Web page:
Cherry-picking is a type of informal fallacy (that is, an argument that is fallacious not because of faulty logic but due to misleading reasoning). It does ot necessarily have to involve statistics. It is just a general issue that arises when purposefully selected pieces of data are presented as evidence of a claim (regardless of whether those data are part of a statistical sample).
This fallacy has a couple of more technical names in English, and literal or approximate translations of those can be found in Spanish:
- Fallacy of Incomplete Evidence = Falacia de evidencia incompleta (this is from Spanish Wikipedia)
- Fallacy of Suppressed Evidence = Falacia de supresión de pruebas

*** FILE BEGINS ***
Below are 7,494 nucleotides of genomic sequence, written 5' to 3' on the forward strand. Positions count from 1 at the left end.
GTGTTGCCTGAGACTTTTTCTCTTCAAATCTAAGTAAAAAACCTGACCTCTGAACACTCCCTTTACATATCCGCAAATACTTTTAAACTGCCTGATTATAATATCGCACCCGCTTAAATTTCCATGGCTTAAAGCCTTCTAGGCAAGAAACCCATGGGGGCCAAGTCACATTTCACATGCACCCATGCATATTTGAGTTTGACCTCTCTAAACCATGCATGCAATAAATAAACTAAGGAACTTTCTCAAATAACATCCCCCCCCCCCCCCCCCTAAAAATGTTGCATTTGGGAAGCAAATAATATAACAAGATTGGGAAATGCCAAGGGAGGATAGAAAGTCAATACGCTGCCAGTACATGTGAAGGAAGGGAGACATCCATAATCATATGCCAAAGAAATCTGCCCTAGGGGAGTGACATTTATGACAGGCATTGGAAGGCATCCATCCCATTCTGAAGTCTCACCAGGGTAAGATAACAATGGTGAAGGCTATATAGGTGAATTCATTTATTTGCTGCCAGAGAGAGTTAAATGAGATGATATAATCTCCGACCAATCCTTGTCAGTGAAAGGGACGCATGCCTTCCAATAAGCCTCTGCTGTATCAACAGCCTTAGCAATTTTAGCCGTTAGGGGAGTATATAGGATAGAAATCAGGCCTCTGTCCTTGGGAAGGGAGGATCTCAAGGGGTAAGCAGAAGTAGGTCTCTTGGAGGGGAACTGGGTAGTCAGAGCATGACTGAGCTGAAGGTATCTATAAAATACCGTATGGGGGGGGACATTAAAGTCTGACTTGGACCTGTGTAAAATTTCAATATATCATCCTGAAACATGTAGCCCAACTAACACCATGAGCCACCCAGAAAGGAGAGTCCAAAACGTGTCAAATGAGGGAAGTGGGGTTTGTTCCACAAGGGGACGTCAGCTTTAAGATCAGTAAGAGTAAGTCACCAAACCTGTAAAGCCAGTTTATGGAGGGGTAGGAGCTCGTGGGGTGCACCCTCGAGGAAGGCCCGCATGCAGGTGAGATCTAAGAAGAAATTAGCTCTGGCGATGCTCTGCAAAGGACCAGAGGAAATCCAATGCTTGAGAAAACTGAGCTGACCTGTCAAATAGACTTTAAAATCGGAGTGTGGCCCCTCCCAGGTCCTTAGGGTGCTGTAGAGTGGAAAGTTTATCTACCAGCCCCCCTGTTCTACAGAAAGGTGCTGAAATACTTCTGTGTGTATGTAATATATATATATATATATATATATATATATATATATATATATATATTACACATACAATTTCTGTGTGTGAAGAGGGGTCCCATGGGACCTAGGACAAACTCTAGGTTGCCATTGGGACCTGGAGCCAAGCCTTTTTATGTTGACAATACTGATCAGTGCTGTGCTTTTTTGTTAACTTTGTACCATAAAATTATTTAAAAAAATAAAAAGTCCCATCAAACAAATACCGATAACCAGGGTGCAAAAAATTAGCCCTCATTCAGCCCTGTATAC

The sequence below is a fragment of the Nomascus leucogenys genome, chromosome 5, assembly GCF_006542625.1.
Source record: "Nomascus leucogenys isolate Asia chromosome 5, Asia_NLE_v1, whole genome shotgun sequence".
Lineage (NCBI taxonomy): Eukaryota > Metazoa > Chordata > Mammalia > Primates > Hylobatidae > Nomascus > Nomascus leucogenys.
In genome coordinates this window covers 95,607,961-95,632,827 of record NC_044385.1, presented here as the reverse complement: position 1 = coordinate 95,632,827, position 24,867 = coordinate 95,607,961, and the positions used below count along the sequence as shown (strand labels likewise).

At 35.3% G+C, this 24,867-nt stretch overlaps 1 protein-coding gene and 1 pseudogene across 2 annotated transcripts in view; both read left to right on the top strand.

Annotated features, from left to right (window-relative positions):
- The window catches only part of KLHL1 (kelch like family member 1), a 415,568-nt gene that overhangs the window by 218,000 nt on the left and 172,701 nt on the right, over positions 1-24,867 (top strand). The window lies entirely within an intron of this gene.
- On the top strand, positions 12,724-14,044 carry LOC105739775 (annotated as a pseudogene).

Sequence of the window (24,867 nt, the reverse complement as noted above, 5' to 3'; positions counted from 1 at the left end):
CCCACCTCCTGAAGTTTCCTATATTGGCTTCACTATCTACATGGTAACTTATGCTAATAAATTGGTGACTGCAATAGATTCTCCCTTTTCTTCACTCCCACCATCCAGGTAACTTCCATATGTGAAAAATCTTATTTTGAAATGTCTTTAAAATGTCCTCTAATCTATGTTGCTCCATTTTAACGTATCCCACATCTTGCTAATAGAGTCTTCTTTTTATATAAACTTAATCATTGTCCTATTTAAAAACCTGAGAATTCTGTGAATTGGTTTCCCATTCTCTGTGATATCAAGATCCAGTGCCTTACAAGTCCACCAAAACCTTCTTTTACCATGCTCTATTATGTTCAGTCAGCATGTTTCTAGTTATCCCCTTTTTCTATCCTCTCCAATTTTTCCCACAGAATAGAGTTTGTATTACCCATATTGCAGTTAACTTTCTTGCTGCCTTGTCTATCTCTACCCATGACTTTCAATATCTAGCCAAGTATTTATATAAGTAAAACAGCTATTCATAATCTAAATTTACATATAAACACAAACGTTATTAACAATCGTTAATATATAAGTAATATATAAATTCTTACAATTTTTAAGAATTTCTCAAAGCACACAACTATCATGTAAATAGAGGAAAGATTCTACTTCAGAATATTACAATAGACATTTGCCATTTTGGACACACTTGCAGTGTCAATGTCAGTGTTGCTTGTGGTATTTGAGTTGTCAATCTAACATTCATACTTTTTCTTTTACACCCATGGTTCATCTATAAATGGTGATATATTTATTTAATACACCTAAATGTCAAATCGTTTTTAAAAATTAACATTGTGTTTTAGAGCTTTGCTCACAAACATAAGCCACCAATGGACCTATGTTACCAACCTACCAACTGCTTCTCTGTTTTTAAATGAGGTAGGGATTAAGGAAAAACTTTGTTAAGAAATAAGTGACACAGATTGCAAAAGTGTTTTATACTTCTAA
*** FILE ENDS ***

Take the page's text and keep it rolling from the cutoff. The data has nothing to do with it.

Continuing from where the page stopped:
Es.Wikipedia also says this is a subtype of falacia de atención selectiva (fallacy of selective attention). If this happens in statistics, it may be a form of sampling bias (sesgo muestral).
This is case where, provided everybody in the conversation know what it is about, using the raw English term might be better than trying to translate. In informal conversation I would rather express what I'm trying to say using a short phrase, like for example “eso es elegir lo que te conviene y hacer como si no existiera el resto”.